Ban Ki-moon’s white lie
By Oh Young-jin
How do we define a lie?
Would you still call it a lie if circumstances force one to break a promise he has every intention to keep?
Let’s take into consideration a given extenuating situation, and include it in the category of white lies. Then, I dare say that UN Secretary General Ban Ki-moon will end up with one.
Or, if he doesn’t, the burden of a lie should be on my conscience.
By now, you should know what I want to talk about.
It’s about Ban’s future, after he serves out his second term at the world body.
After recent reports linked Ban to the late tycoon Sung Woan-jong, who is at the center of a mushrooming corruption scandal, Ban was quoted by Yonhap News Agency as saying that he had nothing to do with Sung and that he has no interest in politics back home.
Ban’s stance deviates little from what he said through his spokesmen when The Korea Times reported that he had tested the waters for a potential presidential bid in 2017 through an aide.
His spokesmen denied it, saying that Ban was too busy handling his UN duties to think about anything else.
Pressed to explain whether he definitely would not run for the presidency, his spokesmen issued a statement that was a little short of convincing.
Of course, I will admit this much: If beauty is in the eye of the beholder, then interpretation can be entirely at the discretion of the listener
I may be reading too much into it, but maybe not.
Why am I betting on Ban ending up on the presidential ticket?
First, I dare say that Korea needs a leader who is different from the series of presidents we have recently had.
We have seen no presidents who were capable of having people rally around him or her since President Park Chung-hee, father of Park Geun-hye, the current president.
A disclaimer is that the late Park imposed unity on the impoverished nation with a mixture of authoritarianism and economic benefits.
The late President Kim Dae-jung, a Nobel Peace Prize winner, tried to cash in on his years as a victim of dictatorship to unite the nation through his audacious attempt to reconcile with North Korea, but his so-called Sunshine Policy failed.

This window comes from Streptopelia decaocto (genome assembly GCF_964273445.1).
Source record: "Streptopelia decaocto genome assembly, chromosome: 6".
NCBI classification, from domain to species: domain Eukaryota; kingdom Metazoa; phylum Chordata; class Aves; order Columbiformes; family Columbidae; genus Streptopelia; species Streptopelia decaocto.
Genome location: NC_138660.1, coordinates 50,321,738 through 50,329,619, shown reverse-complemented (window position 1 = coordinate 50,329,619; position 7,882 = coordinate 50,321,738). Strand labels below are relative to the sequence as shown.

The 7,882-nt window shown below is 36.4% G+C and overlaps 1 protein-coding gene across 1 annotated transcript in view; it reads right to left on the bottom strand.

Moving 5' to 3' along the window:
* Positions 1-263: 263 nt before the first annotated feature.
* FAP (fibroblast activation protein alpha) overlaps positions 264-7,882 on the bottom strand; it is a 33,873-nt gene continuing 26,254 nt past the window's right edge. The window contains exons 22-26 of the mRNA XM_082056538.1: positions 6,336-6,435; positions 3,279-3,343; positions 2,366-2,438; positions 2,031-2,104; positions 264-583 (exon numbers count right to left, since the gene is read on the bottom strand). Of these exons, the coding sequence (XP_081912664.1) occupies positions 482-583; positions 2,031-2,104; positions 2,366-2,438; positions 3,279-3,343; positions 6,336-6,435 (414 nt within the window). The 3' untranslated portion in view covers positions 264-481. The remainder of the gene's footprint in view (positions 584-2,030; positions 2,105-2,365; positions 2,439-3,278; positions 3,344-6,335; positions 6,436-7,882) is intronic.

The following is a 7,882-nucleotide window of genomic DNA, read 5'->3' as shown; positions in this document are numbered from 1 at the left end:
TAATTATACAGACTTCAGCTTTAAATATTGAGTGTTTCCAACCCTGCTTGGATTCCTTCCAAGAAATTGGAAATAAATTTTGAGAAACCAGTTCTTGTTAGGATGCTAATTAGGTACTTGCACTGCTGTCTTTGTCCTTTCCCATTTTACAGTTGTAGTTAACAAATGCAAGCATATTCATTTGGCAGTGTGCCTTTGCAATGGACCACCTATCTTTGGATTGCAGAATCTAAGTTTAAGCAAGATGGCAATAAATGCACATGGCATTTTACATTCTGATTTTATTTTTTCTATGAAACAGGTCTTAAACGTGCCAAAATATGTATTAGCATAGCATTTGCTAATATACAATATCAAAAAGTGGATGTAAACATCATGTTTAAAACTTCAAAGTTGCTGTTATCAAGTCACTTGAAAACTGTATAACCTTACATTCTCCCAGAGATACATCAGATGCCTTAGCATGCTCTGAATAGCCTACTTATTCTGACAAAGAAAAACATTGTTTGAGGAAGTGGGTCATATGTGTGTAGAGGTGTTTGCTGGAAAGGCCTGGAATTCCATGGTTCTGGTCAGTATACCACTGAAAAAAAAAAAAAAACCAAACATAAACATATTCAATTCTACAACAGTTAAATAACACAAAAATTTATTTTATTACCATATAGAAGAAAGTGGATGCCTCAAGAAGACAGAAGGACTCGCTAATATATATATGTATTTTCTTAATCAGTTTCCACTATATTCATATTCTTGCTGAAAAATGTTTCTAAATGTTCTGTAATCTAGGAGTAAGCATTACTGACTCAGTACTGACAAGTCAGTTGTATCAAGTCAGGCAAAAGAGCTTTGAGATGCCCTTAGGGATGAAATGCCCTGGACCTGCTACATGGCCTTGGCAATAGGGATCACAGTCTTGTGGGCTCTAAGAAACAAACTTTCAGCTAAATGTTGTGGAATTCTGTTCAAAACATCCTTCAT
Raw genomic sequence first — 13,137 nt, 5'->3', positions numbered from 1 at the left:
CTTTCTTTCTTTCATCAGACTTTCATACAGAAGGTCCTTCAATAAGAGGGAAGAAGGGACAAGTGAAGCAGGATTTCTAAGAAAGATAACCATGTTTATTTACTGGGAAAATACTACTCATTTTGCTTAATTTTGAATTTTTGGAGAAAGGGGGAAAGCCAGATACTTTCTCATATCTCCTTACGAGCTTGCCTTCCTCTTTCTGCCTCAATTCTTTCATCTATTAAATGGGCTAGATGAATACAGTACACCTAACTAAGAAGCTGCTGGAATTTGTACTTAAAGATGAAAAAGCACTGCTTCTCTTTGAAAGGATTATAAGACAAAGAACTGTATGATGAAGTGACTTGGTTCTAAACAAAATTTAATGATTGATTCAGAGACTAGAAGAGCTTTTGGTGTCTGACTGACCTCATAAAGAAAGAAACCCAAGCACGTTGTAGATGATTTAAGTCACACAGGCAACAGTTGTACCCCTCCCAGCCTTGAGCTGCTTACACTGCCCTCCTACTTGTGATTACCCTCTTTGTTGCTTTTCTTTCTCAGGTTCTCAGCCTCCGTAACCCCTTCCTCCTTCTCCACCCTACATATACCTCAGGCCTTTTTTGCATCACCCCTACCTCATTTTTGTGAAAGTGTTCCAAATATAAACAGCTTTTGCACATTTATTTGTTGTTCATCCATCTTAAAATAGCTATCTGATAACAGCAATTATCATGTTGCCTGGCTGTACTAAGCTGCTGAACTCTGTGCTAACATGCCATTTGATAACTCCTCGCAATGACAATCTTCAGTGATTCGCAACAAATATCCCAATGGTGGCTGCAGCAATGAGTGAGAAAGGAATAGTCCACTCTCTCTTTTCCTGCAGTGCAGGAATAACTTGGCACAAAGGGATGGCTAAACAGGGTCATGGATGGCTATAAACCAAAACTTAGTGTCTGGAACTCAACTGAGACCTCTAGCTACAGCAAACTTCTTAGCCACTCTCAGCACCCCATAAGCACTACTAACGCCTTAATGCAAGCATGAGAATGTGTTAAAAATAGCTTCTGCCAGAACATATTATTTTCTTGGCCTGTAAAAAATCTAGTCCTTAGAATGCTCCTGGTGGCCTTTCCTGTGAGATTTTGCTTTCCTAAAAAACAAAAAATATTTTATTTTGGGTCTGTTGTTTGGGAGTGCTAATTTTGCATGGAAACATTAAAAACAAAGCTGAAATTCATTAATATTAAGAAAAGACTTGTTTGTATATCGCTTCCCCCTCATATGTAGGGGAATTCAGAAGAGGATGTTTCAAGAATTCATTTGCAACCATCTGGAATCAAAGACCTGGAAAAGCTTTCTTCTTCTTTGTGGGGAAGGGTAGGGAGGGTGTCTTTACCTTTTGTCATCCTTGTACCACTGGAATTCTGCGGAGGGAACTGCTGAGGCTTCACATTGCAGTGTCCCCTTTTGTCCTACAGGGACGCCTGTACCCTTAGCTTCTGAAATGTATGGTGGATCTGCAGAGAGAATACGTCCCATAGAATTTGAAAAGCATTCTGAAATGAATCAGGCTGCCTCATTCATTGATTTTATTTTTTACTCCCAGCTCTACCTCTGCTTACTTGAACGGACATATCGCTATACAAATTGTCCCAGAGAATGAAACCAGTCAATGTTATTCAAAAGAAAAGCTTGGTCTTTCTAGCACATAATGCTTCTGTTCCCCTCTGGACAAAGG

In hindsight, his reign can be looked at as a new normal in which division and antipathy are taken for granted.
Then, his liberal successor, Roh Moo-hyun, indeed tried to become the ordinary people’s president, but that also backfired.
Lee Myung-bak, Roh’s successor, tried to be a CEO president, but his legacy is riddled with stories of corruption and incompetence.
As for Park Geun-hye, we may have to be satisfied that, as things stand, her being the first woman president will be her biggest presidential legacy.
One thread that commonly connects them all is their lack of ability to bring direction back to the nation.
We need somebody to rally around, irrespective of our political beliefs and regional allegiances. Ban may have what it takes to be “the one,” in Matrix parlance.
I don’t blame Ban for fearing that his good name may be tainted in round after round of mudslinging he has to deal with as soon as he declares his bid for the presidency.
Besides, there are no guarantees that he would become president.
He could enjoy an easy retirement, resigning himself to the role of an elder statesman in global politics, and making a great deal of money by joining a high-powered speaking circuit.
He may want to be another Kofi Annan perhaps (a wrong choice of comparison!).
But I wonder how Ban would respond if his compatriots asked him what he has done for his country that has made him what he is.
This is at once a powerful question and a strong call for duty. Would, and could, he ignore it?
I would understand it if Ban wants to be cagey, taking into account how so many promising talented people in Korean politics have been turned into political zombies. But he knows he has been through a lot and we may need his experience come December 2017.
SOURCE: The Korea Times